So L.A. Thinks It Can Dance

nowmason1.jpegBenn Widdey reporting on the Los Angeles dance scene.

The three weeks of the annual New Original Works Festival opened at Redcat this past weekend with a trio of performance and dance pieces created by Los Angeles (or nearby)-based artists. The Roy and Edna Disney/CalArts Theater, one of the more prestigious venues in southern California, drew a highly hopeful crowd to the initial Friday night event (July 20).

The highlight of the first program was Rodney Mason’s My Mother’s Son, a spoken word/movement featured/video extended autobiographical peek into this engaging artist’s current life and dramatic background. A Gulf War veteran who was born and raised in the City of Brotherly Love’s housing projects, Mr. Mason played multiple characters, including his own mother, grandfather and himself, as “Duck Butt Baby“ (so named by his sister). Humorous anecdotes were punctuated with snippets of breakdancing and beautiful stillnesses while balanced on his head. These culminated in some very cheeky dramatizations of his present day involvement in the film and television industry. As the current spokescharacter for Tanqueray Gin, Mr. Mason threw a bit of polished British accents, Shakespeare and upper class affectation into his very entertaining half hour soliloquy. One of his video moments (by Christina Choe) included a hilarious interview with a man whose face sat just below the inveterate Hollywood sign and who proceeded to encourage talent representatives to send specific tribes of “actors” from the African continent to his casting call for the United States. In doing this, Mr. Mason deftly brought his heritage into this current experience as well.

nowluyten.jpegCorporeal Mime performers Elke Luyten and Kira Alker presented A Little of More, an austere abstraction of Shaker ideas and writings. Danced in silence, save the recitation of original religious texts and a cappella hymn-like singing, the work’s precise minimalism, enigmatic development and almost surreal accompanying narrative revealed a plain yet disturbing society. Slicing arms, banging sticks, fluttering fingers and heads resting against three-feet high pentagon-arranged posts kept the beige and brown work in an ongoing depression. Against texts that spoke of, among other topics, a bloody dissection of a human body and a list of simple gifts, Luyten rolled on the floor or struck sculptural poses as her partner wandered on and above the stage (Redcat’s multi-level possibilities). Deliciously, however, the final image still resonates: a dropped watermelon, with its red meat being calmly yet voraciously devoured by the two characters, pits spit onto the stage and determined gazes directed at the audience. Perhaps this may be interpreted as the disclosure of a subliminal passion and vibrancy among this otherwise emotionally suppressed religious community.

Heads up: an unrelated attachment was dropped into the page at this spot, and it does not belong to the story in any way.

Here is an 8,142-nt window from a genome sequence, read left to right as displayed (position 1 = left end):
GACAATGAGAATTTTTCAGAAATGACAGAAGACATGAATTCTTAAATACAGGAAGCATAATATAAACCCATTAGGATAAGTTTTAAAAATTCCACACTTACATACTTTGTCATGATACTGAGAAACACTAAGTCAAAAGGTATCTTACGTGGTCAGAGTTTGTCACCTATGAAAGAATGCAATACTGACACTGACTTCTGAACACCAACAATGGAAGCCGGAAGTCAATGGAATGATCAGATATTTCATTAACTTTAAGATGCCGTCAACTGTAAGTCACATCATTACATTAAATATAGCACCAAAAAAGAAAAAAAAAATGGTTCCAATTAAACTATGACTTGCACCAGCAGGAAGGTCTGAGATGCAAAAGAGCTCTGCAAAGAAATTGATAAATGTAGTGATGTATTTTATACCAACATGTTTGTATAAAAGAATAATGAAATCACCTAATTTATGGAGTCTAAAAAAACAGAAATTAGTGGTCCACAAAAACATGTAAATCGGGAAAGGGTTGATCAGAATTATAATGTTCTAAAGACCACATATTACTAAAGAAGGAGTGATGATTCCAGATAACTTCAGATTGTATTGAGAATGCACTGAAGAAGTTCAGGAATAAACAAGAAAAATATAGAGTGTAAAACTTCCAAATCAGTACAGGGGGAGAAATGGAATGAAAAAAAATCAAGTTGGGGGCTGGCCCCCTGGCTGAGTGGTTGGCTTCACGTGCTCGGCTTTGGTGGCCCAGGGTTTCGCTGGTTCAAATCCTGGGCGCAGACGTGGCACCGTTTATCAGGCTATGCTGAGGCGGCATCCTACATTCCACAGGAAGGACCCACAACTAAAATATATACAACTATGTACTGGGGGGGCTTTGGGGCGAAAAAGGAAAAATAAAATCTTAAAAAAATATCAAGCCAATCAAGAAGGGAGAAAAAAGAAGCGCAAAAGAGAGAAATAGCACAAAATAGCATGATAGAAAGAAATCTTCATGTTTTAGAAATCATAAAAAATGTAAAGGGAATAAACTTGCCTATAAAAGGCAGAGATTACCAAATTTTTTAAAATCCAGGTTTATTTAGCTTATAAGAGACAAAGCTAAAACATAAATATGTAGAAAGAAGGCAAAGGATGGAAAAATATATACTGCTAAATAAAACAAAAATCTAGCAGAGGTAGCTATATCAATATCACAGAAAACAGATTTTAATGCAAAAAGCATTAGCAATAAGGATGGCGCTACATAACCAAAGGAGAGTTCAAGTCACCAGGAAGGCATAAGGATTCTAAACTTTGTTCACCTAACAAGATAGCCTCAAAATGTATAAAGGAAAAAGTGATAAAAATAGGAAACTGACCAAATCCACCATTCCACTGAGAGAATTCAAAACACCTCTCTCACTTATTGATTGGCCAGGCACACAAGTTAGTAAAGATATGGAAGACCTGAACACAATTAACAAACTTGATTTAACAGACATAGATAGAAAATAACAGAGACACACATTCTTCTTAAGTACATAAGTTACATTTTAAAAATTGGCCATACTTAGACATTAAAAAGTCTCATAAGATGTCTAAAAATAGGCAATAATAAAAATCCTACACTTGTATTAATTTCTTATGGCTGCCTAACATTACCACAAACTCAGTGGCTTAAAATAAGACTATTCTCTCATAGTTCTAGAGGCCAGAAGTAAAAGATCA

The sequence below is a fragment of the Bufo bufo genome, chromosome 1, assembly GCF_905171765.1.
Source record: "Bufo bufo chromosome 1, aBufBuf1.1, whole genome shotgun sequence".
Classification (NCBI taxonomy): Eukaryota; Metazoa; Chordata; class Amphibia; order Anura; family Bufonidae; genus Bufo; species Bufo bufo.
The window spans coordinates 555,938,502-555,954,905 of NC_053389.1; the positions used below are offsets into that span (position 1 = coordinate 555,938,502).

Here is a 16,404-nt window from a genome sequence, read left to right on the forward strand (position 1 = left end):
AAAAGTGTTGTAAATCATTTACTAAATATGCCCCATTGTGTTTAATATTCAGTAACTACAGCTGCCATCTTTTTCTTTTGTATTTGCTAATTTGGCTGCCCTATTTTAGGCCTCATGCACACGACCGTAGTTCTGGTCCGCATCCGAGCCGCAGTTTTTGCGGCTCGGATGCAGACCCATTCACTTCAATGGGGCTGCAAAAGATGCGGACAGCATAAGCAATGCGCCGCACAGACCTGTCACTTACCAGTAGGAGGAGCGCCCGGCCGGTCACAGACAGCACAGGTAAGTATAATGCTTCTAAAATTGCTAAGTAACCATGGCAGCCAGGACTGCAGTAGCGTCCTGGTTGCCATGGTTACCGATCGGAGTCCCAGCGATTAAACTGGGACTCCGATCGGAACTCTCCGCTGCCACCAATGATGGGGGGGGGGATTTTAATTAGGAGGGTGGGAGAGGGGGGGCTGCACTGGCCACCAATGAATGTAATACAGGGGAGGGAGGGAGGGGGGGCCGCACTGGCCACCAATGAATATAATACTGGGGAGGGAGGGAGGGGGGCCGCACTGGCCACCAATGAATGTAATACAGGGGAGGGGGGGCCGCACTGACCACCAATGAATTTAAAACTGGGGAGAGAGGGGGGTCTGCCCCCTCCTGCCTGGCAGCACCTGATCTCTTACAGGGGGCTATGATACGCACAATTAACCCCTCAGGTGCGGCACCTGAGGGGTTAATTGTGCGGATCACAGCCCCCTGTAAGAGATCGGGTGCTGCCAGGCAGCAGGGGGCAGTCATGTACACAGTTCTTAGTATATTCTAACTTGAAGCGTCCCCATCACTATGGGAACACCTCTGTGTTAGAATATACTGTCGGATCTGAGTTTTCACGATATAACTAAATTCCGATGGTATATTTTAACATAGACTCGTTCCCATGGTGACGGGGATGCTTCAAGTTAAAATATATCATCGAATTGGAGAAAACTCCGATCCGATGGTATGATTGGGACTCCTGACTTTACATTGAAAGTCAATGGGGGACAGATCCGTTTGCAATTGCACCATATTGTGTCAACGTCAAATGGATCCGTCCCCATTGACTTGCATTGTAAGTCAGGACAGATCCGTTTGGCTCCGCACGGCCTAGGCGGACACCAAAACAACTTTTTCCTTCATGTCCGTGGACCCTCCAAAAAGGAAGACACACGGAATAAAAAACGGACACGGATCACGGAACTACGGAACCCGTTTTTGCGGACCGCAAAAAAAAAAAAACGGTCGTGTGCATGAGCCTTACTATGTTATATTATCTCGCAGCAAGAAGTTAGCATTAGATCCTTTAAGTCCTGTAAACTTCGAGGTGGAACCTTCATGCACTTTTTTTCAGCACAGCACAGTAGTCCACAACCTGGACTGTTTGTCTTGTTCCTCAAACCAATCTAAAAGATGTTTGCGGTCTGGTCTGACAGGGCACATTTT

nowlux.jpegComing north from Tijuana, the seven member Lux Boreal Danza Contempor‡nea came to the NOW Festival with Natural Breakdown. Choreographed and directed by one of the company dancers, Ángel Ar‡mbula, the multi-sectioned dance showcased some fine modern dancing, in spite of a collaged score of techno dance music, street sounds and American and Mexican television audio bytes (by another dancer, Henry Torres). The work was inspired by the effects of today’s media and communications systems on an individual, and the ensemble presentation made that sameness very clear. Well rehearsed partnering, changing grouping patterns and classically abstracted gestures made for a full and active stage. A floppy pillow/chair served as a base for boob-tube-watching and some interesting gambits with gravity. Nevertheless, with so much going on, it was hard to tell what was important, what mattered most or why I should care about the generous performers who were there. If this is, in fact, a premiere public staging of the dance, perhaps future presentations will allow a little more time for editing and fine-tuning of the intended message.

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